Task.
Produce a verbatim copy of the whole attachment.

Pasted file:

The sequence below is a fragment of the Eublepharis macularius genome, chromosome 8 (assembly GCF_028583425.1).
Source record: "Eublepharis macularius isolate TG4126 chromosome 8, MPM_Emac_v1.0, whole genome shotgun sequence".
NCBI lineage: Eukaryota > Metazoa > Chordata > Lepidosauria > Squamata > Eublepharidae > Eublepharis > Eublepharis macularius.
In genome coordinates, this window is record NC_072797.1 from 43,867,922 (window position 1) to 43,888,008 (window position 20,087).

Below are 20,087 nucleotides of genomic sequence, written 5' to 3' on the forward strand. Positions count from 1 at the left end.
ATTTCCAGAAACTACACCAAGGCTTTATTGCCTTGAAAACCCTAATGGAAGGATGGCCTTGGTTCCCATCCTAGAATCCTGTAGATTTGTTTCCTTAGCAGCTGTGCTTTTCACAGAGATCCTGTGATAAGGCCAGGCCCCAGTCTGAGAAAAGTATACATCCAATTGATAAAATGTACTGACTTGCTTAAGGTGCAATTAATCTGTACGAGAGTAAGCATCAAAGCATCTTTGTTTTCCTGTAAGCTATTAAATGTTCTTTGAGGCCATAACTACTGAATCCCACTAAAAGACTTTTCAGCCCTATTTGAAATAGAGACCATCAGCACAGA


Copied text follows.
The sequence below is a fragment of the Eublepharis macularius genome, chromosome 8 (assembly GCF_028583425.1).
Source record: "Eublepharis macularius isolate TG4126 chromosome 8, MPM_Emac_v1.0, whole genome shotgun sequence".
NCBI lineage: Eukaryota > Metazoa > Chordata > Lepidosauria > Squamata > Eublepharidae > Eublepharis > Eublepharis macularius.
In genome coordinates, this window is record NC_072797.1 from 43,867,922 (window position 1) to 43,888,008 (window position 20,087).

Below are 20,087 nucleotides of genomic sequence, written 5' to 3' on the forward strand. Positions count from 1 at the left end.
ATTTCCAGAAACTACACCAAGGCTTTATTGCCTTGAAAACCCTAATGGAAGGATGGCCTTGGTTCCCATCCTAGAATCCTGTAGATTTGTTTCCTTAGCAGCTGTGCTTTTCACAGAGATCCTGTGATAAGGCCAGGCCCCAGTCTGAGAAAAGTATACATCCAATTGATAAAATGTACTGACTTGCTTAAGGTGCAATTAATCTGTACGAGAGTAAGCATCAAAGCATCTTTGTTTTCCTGTAAGCTATTAAATGTTCTTTGAGGCCATAACTACTGAATCCCACTAAAAGACTTTTCAGCCCTATTTGAAATAGAGACCATCAGCACAGA